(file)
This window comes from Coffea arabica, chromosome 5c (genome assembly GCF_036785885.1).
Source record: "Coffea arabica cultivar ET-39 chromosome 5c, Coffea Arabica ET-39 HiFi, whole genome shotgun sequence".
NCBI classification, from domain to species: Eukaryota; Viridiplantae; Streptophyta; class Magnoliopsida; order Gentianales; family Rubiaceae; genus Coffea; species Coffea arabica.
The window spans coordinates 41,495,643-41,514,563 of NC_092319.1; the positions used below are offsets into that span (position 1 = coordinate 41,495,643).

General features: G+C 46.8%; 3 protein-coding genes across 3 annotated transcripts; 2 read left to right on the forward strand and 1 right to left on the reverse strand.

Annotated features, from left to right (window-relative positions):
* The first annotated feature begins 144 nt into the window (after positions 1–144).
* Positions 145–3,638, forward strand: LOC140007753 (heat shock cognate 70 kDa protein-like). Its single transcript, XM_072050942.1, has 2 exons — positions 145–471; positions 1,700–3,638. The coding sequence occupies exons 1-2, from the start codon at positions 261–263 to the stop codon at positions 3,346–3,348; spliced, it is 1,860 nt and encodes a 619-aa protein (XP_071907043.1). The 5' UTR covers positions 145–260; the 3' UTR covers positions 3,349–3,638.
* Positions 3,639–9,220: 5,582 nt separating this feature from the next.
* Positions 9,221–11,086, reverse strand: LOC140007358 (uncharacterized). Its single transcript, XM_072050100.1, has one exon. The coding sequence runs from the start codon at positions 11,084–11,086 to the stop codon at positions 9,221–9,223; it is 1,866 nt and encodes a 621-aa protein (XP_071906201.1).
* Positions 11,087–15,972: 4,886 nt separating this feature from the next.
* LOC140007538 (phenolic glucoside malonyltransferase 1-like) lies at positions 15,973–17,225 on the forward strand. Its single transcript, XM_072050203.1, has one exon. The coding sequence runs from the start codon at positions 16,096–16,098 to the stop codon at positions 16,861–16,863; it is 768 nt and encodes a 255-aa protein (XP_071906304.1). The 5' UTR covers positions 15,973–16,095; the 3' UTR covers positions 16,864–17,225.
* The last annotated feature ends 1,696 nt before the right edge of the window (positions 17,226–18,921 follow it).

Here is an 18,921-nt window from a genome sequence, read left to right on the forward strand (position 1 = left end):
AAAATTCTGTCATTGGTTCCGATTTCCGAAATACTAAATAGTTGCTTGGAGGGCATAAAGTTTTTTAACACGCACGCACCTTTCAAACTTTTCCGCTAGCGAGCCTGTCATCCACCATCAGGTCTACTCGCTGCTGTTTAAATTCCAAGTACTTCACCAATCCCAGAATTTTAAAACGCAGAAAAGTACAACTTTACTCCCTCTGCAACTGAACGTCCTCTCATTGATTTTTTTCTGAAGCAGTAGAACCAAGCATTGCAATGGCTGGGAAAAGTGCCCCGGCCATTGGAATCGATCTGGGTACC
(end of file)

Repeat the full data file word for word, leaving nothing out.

This window comes from Coffea arabica, chromosome 5c (genome assembly GCF_036785885.1).
Source record: "Coffea arabica cultivar ET-39 chromosome 5c, Coffea Arabica ET-39 HiFi, whole genome shotgun sequence".
NCBI classification, from domain to species: Eukaryota; Viridiplantae; Streptophyta; class Magnoliopsida; order Gentianales; family Rubiaceae; genus Coffea; species Coffea arabica.
The window spans coordinates 41,495,643-41,514,563 of NC_092319.1; the positions used below are offsets into that span (position 1 = coordinate 41,495,643).

General features: G+C 46.8%; 3 protein-coding genes across 3 annotated transcripts; 2 read left to right on the forward strand and 1 right to left on the reverse strand.

Annotated features, from left to right (window-relative positions):
* The first annotated feature begins 144 nt into the window (after positions 1–144).
* Positions 145–3,638, forward strand: LOC140007753 (heat shock cognate 70 kDa protein-like). Its single transcript, XM_072050942.1, has 2 exons — positions 145–471; positions 1,700–3,638. The coding sequence occupies exons 1-2, from the start codon at positions 261–263 to the stop codon at positions 3,346–3,348; spliced, it is 1,860 nt and encodes a 619-aa protein (XP_071907043.1). The 5' UTR covers positions 145–260; the 3' UTR covers positions 3,349–3,638.
* Positions 3,639–9,220: 5,582 nt separating this feature from the next.
* Positions 9,221–11,086, reverse strand: LOC140007358 (uncharacterized). Its single transcript, XM_072050100.1, has one exon. The coding sequence runs from the start codon at positions 11,084–11,086 to the stop codon at positions 9,221–9,223; it is 1,866 nt and encodes a 621-aa protein (XP_071906201.1).
* Positions 11,087–15,972: 4,886 nt separating this feature from the next.
* LOC140007538 (phenolic glucoside malonyltransferase 1-like) lies at positions 15,973–17,225 on the forward strand. Its single transcript, XM_072050203.1, has one exon. The coding sequence runs from the start codon at positions 16,096–16,098 to the stop codon at positions 16,861–16,863; it is 768 nt and encodes a 255-aa protein (XP_071906304.1). The 5' UTR covers positions 15,973–16,095; the 3' UTR covers positions 16,864–17,225.
* The last annotated feature ends 1,696 nt before the right edge of the window (positions 17,226–18,921 follow it).

Here is an 18,921-nt window from a genome sequence, read left to right on the forward strand (position 1 = left end):
AAAATTCTGTCATTGGTTCCGATTTCCGAAATACTAAATAGTTGCTTGGAGGGCATAAAGTTTTTTAACACGCACGCACCTTTCAAACTTTTCCGCTAGCGAGCCTGTCATCCACCATCAGGTCTACTCGCTGCTGTTTAAATTCCAAGTACTTCACCAATCCCAGAATTTTAAAACGCAGAAAAGTACAACTTTACTCCCTCTGCAACTGAACGTCCTCTCATTGATTTTTTTCTGAAGCAGTAGAACCAAGCATTGCAATGGCTGGGAAAAGTGCCCCGGCCATTGGAATCGATCTGGGTACC